Brent is not the only author to downplay anti-Semitism. David North recently commented on Robert Services –biography Trotsky “One issue that undermines Service’s insistence on “Stalin the Marxist” is the question of Stalin’s anti-Semitism. By the time he addresses the issue directly (and very late in his book, page 567), Service has provided several clues in passing that Stalin might indeed be anti-Semitic. Here are a few examples: “Stalin differed from Lenin inasmuch as he never—not even once—commented on the need to avoid anti-Semitic impulses” [p. 156]; “The Great Terror had removed hundreds of qualified personnel. Jews in particular were repressed” [p. 395]; “[In 1943], Alexander Fadeev, Chairman of the USSR Union of Writers, roundly condemned ‘rootless cosmopolitanism’... . Stalin was already playing with one of the grubbiest instruments of rule: anti-Semitism” [p. 447]; “As the harness of repression was imposed, Stalin strove to increase the degree of dependable compliance. He did this in line with his lurch into an anti-Jewish campaign in the USSR after he fell out with the Israeli government. Communist parties were constrained to select a Jew from among their midst, put him on show trial and execute him” [p. 518]; “But what was Stalin up to? Certainly he had it in for Jews from 1949, and his behaviour and discourse became ever cruder” [p. 519].
Perhaps the most insidious and malicious part of Brent’s interview is his attempt to portray Stalin as a “formidable Intellect” He states "Who was Stalin? What was Stalin? That became the driving impulse behind my work in Russia," Brent said. Stalin was the general secretary of the Communist Party of the Soviet Union's Central Committee from 1922 until his death in 1953. "He was a formidable intellect," Brent said, pointing to copies of Lenin's "The State and Revolution" and Trotsky's "History of the Russian Revolution" with Stalin's handwritten notes in the margin’s”.
“Examining Stalin's copy of Leon Trotsky's History of the Bolshevik Revolution, Brent found in Stalin's handwriting in the margins--phrases such as "this is not true, maybe this is true,” and so on and so forth all the way through. At the top of some pages, Stalin wrote 'lie, liar, and betrayer.' And then with his big blue pencil, he would just cross out of the book what Trotsky was saying." Pointing out that Stalin had no intimate friend to whom he confided his deepest thoughts and no lover to whom he wrote love letters, Stalin’s notations reveal who the man was "in the quiet of his own study at 4 a.m. when nobody is looking; we can see how his mind is working," Brent says. Trotsky was Stalin's hated enemy but Stalin nevertheless read Trotsky’s book because "he wanted to know what his hated enemy was thinking.”
In reality Stalin rarely understood anything and foresaw nothing. For Trotsky he was a typical bureaucrat and Trotsky described him as “the Party’s outstanding mediocrity”. His thought was largely empirical and he produced no outstanding piece of literature. Trotsky famously said that if “Stalin had known at that time where he would end up, he would not have gone ahead”.
Again in the introduction of 1937: Stalin’s Year of Terror by Vadim Z. Rogovin “Stalin’s fixation on Trotsky was not, Rogovin maintains, an incidental phenomenon that served little more than propaganda purposes. Rather, Stalin perceived the exiled Trotsky as the most significant threat to his dictatorship. He was the personification of a revolutionary program and tradition that the bureaucratic regime was determined to extirpate”.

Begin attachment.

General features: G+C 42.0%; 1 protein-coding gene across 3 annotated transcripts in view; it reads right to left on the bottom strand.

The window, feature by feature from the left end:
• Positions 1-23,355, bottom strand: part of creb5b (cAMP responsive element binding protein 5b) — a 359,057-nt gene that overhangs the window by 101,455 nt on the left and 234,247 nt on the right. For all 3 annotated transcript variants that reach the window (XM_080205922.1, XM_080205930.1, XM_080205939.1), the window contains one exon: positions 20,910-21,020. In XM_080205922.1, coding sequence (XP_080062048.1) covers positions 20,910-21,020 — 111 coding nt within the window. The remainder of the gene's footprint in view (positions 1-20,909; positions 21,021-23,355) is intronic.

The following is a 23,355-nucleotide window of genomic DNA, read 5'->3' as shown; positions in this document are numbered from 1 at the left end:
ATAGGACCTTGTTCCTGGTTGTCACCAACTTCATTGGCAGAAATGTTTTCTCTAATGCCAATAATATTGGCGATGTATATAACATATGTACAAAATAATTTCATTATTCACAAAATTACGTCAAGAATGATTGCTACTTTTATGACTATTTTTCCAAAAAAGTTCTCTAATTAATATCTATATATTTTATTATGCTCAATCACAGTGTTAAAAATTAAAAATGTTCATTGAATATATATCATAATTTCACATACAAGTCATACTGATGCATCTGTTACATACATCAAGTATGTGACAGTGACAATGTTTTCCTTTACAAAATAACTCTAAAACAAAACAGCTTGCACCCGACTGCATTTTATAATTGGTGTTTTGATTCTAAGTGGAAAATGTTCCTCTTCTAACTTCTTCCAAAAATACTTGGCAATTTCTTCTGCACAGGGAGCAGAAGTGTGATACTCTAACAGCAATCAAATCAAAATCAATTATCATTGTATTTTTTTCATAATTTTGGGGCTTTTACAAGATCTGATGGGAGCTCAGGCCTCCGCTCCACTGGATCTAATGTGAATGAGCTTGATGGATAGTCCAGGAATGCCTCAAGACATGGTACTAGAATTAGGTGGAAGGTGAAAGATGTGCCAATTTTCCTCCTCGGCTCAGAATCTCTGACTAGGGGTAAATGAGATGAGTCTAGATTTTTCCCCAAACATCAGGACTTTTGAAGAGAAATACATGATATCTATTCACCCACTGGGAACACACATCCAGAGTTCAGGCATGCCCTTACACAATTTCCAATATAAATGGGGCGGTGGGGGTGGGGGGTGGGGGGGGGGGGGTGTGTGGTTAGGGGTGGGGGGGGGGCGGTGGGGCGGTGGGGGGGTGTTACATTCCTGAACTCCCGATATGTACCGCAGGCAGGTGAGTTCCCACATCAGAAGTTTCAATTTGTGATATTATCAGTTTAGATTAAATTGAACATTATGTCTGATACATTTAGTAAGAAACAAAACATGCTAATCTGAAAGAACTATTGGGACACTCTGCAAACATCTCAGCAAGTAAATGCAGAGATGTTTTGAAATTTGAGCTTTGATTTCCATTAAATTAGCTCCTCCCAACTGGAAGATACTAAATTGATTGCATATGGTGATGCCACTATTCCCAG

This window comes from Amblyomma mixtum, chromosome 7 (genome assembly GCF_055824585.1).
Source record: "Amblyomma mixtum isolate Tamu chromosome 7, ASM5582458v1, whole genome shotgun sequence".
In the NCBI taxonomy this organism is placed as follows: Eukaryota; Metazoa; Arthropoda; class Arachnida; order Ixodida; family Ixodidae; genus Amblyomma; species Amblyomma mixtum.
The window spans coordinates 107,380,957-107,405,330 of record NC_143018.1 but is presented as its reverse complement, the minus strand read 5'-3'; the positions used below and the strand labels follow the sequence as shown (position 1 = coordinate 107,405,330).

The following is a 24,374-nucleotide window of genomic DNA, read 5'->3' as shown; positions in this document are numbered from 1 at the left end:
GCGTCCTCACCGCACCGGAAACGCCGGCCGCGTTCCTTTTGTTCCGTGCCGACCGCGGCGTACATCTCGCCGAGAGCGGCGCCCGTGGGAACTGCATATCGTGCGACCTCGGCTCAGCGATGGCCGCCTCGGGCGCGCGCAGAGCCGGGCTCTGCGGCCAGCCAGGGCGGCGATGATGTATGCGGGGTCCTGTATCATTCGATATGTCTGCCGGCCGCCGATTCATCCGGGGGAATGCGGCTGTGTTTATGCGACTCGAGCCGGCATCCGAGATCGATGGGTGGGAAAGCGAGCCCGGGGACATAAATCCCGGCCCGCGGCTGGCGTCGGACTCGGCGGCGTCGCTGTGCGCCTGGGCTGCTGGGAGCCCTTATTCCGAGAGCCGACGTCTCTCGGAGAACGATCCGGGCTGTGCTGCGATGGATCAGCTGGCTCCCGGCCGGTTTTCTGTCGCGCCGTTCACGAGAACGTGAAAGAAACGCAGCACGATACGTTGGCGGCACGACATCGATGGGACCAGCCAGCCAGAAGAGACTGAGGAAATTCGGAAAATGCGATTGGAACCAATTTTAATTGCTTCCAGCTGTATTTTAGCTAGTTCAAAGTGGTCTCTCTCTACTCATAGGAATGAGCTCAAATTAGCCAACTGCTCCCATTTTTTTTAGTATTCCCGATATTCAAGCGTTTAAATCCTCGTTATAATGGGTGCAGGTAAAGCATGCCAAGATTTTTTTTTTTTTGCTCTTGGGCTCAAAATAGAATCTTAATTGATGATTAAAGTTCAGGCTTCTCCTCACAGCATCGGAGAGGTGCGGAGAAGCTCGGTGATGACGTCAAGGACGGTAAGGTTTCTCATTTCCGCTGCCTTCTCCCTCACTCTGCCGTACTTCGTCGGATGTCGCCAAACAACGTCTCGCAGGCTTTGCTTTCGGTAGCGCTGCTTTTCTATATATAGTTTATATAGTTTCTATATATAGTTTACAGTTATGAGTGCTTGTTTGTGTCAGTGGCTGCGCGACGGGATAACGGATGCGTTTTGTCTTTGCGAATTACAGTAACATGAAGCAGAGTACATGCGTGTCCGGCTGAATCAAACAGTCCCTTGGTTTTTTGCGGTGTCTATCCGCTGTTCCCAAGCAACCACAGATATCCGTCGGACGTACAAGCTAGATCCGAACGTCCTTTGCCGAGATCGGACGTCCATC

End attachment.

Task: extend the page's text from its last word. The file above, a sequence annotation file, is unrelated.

Stalin’s Terror of 1937-1938: Political Genocide in the USSR, by Vadim Rogovin
1937: Stalin’s Year of Terror By Vadim Z. Rogovin – Introduction
Stalin’s Great Terror: Origins and Consequences By Vadim Rogovin 29 December 1998
Was there an alternative to Stalinism? By David North 25 October 1995
Historian offers glimpse inside the Stalin archives BY FRANZ BROTZEN
The Class, The Party and the Leadership-Leon Trotsky
Saturday, 5 June 2010
Saturday, June 05, 2010
Only an old or political virgin would have been surprised by the current Conservative –Liberal government deciding to ask the ultra-right wing historian Niall Ferguson to re-write the National Curriculum for history in schools.
It is entirely in keeping with this right wing government that it should ask an apologist for imperialism to select his own brand of history to impose on unsuspecting pupils.
The national curriculum was introduced by Margaret Thatcher in the early 1980s was mainly to promote the 'Little Englander' school of history. A recent article carried in the Times that bemoaned the lack of celebration of the Glorious Revolution and encouraged a type of history that portrays British history as distinctly non-revolutionary and of a peaceful nature.
These two strands of thinking and that is being generous to call them that are complementary or more accurately two sides of the same coin. The impression you get with is a type of thinking is that British history is this peaceable and law abiding it is only John Foreigner that does revolution, experiences 'totalitarianism' and mad dictators such as Hitler and Stalin.
The sad thing is that a number leading politicians and historians believe this at least in public. Thatcher believed that Britain had enjoyed a 'thousand years of British democracy'.
These ideas are not restricted to the Tories, New Labour in power continued Britain's imperial tradition in Afghanistan and Iraq. Labour echoed a nostalgia for empire with Gordon Brown saying in 2004 'We should be proud . . . of the Empire, the days of Britain having to apologise for its colonial history are over'.